NOVEMBER 29, 2018: California’s insured employers will pay less in assessments next year thanks to the absence of an assessment by the California Insurance Guarantee Association. However, costs to fund the workers’ comp system overall are on the increase. Assessments paid to support the Department of Industrial Relations and the anti-fraud activities of the California Department of Insurance and local District Attorneys are up for insured and self-insured employers alike.

Overall, the insured employer assessments handled by DIR are up 1.2 percentage points next year and will amount to 2.8% of each employers’ workers’ comp premium. DIR’s assessments were a hair under 2% of premium last year, and in 2017 they were just 1.1% of premium. These are offset for policyholders because CIGA is not assessing for 2019 which means a 2% saving or a 1.2% lower assessment overall.

Self-insured employers will end up paying more next year as they do not pay to fund CIGA’s operations and therefore are unaffected by CIGA’s historic decision not to collect an assessment next year. DIR’s assessments on self-insured employers are up 1 percentage point to 8.9% of the workers’ comp indemnity benefits that each employer paid out to injured workers. In 2017, the rate for self-insured employers was under 7%.

Earlier this year, the California Insurance Guarantee Association board of directors announced that they would not be leveling an assessment in 2019 for the first time this century. The association, which takes on the workers’ comp claims left behind by failed insurance carriers, is projecting that it has enough cash and investments on hand to pay off its workers’ comp liabilities.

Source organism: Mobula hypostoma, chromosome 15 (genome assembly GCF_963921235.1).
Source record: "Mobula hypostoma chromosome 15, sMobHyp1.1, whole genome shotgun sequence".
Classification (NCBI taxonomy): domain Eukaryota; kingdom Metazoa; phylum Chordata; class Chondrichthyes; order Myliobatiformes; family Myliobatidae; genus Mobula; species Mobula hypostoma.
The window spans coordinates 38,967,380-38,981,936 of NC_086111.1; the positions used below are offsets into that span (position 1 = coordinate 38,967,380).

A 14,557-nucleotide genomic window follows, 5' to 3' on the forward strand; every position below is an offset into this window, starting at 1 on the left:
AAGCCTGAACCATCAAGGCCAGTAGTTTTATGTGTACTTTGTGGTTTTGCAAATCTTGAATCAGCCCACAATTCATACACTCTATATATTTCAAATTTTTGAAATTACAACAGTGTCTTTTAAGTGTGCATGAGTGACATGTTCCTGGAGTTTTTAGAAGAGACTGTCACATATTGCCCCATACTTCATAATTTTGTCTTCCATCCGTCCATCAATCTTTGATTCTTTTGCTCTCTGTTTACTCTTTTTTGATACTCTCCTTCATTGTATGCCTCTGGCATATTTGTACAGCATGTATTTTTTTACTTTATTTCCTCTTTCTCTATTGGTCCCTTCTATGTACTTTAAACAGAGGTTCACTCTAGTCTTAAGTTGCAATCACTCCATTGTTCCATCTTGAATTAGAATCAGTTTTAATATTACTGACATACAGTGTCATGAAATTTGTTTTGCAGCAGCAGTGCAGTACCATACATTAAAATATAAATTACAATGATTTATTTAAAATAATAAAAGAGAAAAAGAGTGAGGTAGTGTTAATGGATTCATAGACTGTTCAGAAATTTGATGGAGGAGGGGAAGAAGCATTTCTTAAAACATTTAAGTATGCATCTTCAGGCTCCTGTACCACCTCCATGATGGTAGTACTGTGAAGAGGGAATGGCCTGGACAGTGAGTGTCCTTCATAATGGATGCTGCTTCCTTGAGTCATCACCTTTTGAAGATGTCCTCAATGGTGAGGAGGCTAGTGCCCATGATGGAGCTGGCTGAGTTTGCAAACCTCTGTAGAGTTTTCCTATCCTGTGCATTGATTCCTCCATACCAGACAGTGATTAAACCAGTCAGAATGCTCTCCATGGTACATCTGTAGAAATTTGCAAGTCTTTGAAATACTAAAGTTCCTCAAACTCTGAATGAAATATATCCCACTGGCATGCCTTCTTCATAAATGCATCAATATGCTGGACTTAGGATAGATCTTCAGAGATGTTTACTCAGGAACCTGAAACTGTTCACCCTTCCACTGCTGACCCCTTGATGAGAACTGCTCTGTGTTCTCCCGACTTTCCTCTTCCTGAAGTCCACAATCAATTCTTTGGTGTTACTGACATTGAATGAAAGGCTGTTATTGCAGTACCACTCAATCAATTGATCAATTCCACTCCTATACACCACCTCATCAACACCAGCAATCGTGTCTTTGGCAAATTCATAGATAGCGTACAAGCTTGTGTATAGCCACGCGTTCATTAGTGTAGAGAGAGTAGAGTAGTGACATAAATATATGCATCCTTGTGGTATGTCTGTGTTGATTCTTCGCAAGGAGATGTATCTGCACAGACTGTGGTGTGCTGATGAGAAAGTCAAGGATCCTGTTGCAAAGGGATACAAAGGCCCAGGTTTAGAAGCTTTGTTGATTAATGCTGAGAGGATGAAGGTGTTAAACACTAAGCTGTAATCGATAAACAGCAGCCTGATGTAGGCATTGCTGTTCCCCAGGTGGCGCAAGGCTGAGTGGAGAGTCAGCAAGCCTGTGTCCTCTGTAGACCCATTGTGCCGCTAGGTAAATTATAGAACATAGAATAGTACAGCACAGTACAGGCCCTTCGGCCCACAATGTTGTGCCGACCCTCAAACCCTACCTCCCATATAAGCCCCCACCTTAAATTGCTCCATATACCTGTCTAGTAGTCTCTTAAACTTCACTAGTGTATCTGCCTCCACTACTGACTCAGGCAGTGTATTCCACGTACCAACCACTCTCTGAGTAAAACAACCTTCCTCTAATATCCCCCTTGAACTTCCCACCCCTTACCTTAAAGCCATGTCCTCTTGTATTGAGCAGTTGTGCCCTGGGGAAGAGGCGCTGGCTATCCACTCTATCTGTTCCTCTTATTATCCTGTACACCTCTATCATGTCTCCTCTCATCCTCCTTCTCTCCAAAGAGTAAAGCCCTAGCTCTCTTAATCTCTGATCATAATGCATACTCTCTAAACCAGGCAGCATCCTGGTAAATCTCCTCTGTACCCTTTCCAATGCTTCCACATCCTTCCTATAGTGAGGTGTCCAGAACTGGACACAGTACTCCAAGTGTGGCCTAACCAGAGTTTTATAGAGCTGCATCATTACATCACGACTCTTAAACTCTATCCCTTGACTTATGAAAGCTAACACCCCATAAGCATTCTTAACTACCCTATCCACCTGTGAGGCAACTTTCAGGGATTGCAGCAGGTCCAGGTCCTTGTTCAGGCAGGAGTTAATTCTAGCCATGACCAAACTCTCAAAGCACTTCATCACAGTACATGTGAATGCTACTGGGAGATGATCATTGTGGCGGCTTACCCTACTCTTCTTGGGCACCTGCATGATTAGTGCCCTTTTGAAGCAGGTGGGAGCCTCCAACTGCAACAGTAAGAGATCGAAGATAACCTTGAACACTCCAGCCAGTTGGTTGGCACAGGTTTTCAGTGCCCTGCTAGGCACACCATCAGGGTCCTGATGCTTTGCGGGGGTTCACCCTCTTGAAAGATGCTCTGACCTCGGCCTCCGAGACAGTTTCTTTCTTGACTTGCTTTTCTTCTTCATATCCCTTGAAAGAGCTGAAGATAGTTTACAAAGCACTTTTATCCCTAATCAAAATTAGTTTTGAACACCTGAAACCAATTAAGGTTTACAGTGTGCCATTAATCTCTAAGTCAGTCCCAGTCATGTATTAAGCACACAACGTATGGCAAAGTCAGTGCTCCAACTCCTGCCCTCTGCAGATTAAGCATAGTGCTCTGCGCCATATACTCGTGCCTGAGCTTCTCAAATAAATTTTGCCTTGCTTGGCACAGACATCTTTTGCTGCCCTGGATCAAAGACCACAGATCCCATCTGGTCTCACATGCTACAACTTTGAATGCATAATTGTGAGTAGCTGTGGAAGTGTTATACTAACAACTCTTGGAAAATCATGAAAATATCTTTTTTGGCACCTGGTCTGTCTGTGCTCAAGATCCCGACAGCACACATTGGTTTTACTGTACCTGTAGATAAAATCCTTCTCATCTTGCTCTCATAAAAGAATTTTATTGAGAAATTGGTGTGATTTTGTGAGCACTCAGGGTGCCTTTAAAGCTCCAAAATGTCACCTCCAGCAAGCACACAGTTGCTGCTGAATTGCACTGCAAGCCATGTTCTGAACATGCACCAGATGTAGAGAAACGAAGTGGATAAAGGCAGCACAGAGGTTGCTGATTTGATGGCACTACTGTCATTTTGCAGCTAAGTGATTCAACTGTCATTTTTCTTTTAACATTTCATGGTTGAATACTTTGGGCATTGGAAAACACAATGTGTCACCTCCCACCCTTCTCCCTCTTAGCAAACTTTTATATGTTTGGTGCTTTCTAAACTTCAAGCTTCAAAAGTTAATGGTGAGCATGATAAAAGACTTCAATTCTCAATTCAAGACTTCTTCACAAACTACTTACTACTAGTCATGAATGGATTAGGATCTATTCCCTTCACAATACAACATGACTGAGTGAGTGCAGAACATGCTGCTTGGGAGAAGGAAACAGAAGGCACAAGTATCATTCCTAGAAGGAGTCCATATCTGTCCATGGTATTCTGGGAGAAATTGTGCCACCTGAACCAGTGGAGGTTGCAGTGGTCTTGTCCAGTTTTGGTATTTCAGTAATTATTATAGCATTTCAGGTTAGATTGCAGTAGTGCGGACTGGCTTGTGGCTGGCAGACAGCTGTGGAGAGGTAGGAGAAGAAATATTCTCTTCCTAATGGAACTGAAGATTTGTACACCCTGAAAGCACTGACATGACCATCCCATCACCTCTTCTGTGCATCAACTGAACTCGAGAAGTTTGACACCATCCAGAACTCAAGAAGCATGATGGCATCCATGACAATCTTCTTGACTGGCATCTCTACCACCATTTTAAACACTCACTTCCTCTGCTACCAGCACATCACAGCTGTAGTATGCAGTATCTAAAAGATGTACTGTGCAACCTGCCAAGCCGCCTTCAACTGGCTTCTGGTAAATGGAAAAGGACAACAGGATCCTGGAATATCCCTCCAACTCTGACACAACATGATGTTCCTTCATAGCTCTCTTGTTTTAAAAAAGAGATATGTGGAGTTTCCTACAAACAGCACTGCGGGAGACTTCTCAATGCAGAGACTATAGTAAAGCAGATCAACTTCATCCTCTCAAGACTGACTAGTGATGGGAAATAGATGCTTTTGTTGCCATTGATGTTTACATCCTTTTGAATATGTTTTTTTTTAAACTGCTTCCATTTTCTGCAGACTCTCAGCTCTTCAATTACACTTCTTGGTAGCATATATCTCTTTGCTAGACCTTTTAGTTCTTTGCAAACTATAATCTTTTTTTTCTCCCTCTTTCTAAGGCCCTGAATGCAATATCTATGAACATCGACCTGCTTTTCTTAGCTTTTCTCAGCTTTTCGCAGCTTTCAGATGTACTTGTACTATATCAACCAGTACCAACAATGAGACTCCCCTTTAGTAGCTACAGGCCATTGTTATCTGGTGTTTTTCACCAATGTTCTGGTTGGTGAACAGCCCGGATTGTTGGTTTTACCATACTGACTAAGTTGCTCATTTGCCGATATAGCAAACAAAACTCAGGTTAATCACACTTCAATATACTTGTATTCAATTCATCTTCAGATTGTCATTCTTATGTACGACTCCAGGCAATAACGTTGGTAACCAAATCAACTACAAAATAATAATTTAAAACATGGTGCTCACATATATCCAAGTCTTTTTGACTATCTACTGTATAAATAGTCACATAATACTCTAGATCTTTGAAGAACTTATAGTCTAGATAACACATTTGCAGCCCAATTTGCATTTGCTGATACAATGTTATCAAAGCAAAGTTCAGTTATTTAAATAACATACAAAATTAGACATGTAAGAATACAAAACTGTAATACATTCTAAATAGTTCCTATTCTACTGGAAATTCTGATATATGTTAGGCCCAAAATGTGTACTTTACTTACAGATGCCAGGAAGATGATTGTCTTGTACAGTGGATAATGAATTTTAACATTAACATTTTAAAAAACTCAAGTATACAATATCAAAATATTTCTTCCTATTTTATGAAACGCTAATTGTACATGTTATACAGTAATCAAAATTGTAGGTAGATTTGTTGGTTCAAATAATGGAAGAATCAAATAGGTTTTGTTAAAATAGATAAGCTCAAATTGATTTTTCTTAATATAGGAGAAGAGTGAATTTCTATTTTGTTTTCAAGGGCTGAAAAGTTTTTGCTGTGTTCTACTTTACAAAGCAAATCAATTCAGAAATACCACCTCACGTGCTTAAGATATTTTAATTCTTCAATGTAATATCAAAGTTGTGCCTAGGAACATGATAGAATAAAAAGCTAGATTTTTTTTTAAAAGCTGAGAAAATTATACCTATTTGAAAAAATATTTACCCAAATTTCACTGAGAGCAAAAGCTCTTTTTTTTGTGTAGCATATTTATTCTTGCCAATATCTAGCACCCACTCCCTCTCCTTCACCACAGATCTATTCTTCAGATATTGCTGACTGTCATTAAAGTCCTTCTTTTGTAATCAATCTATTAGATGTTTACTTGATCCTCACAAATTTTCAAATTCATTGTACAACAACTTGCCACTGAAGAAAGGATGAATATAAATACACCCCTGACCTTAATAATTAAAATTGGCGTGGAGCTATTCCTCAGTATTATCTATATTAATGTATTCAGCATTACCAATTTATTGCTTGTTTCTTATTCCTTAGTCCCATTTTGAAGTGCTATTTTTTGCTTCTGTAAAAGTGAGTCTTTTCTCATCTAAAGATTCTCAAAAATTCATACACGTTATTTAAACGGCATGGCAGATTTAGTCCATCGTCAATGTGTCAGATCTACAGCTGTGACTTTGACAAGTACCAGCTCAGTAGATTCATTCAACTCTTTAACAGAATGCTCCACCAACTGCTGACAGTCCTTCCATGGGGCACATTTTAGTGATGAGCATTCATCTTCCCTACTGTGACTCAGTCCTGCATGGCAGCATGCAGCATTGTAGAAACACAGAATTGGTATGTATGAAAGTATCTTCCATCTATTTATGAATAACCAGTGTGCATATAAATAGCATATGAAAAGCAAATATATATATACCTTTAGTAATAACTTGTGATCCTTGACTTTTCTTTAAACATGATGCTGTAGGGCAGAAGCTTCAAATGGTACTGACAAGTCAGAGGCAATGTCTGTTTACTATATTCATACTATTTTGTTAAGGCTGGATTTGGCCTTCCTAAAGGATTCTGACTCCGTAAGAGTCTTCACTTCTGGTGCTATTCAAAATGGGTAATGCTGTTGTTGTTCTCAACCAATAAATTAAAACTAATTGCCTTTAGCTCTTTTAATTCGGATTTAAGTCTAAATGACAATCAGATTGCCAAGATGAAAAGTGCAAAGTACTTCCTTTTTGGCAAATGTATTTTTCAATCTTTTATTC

At one-point CIGA had a $4 billion deficit on its workers’ comp accounts and had to issue $750 million in bonds to stay afloat. The turnaround is largely credited to the steady thoughtful leadership of executive director Wayne Wilson. Wilson is retiring this year.

The bulk of the increase in DIR’s assessments next year is going to fund the general Workers’ Compensation Administration Revolving Fund (WCARF) that is jumping from 0.8% of premium to 1.4% next year. WCARF was just 0.3% of premium in 2017. The revolving fund is largely the operating budget for the Division of Workers’ Compensation.

Also, on the increase are the assessments to fund the Division of Occupational Safety and Health through the Occupational Safety and Health Fund (OSHF) and for the Labor Commissioner’s office through the Labor Enforcement and Compliance Fund (LECF). The former is at 0.38% of premium next compared to 0.27%, while the LECF is at 0.34% compared to 0.22%.

Earlier this year, the California Fraud Assessment Commission also approved an increase in the assessment rate that employers pay to fight kickback schemes, medical mills, claimant fraud, and premium fraud, among other nefarious scams. Insured employers will be paying 0.29% of premium for these activities next year.

The assessments are fronted by carriers to the Department and then are recouped from employers as part of their workers’ comp payments in 2019. Self-insured employers pay assessments directly to DIR. The assessment letters are heading out today.

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Information courtesy of Workers’ Comp Executive